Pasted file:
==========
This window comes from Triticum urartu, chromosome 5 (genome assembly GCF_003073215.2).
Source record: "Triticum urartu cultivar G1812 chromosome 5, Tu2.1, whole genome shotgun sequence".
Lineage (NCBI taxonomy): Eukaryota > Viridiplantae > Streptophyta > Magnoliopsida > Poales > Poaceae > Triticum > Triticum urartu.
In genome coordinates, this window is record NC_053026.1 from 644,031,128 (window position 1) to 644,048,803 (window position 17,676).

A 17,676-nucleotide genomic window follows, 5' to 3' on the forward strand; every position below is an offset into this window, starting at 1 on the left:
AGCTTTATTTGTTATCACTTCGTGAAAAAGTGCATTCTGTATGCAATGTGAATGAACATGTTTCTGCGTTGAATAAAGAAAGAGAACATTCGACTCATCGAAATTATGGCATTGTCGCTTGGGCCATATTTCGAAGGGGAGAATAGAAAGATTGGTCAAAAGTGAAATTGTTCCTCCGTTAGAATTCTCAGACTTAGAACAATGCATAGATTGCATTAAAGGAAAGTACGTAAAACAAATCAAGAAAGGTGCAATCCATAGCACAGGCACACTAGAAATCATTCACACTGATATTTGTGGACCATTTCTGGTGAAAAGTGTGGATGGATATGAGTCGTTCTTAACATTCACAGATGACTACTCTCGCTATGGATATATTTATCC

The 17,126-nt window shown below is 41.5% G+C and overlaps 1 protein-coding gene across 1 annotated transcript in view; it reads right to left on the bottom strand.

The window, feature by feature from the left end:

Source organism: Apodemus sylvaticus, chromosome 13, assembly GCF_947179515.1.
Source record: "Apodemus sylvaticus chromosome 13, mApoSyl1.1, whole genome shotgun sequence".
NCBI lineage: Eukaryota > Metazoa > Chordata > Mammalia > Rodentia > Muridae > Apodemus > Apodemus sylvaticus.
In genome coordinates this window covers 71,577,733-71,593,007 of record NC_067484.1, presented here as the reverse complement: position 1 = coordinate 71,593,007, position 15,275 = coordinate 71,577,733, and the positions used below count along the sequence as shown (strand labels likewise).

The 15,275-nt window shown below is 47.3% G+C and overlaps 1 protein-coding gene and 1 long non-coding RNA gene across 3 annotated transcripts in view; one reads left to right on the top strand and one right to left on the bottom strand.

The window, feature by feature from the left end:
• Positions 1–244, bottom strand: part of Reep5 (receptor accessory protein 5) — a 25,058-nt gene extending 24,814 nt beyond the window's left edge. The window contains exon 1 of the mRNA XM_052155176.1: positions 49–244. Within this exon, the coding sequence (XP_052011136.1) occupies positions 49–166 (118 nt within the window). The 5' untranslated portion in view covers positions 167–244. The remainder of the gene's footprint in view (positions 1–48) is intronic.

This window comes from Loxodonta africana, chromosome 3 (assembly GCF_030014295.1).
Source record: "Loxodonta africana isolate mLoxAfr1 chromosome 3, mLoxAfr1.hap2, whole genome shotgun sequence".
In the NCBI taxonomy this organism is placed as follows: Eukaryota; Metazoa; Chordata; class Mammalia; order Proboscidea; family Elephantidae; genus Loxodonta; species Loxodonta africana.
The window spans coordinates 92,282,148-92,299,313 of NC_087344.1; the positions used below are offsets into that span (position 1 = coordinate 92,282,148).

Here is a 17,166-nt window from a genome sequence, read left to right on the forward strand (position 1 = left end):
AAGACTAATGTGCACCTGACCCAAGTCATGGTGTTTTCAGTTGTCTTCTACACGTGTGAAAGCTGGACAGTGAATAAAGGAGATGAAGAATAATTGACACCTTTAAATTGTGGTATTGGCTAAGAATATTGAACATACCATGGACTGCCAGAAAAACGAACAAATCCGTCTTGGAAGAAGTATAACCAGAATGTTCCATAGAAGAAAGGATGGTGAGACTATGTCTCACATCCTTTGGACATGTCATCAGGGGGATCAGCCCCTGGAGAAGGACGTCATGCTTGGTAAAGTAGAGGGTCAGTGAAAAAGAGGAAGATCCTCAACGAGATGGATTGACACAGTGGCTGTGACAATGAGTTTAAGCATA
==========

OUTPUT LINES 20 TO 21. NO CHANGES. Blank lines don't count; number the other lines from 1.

Here is a 17,166-nt window from a genome sequence, read left to right on the forward strand (position 1 = left end):
AAGACTAATGTGCACCTGACCCAAGTCATGGTGTTTTCAGTTGTCTTCTACACGTGTGAAAGCTGGACAGTGAATAAAGGAGATGAAGAATAATTGACACCTTTAAATTGTGGTATTGGCTAAGAATATTGAACATACCATGGACTGCCAGAAAAACGAACAAATCCGTCTTGGAAGAAGTATAACCAGAATGTTCCATAGAAGAAAGGATGGTGAGACTATGTCTCACATCCTTTGGACATGTCATCAGGGGGATCAGCCCCTGGAGAAGGACGTCATGCTTGGTAAAGTAGAGGGTCAGTGAAAAAGAGGAAGATCCTCAACGAGATGGATTGACACAGTGGCTGTGACAATGAGTTTAAGCATA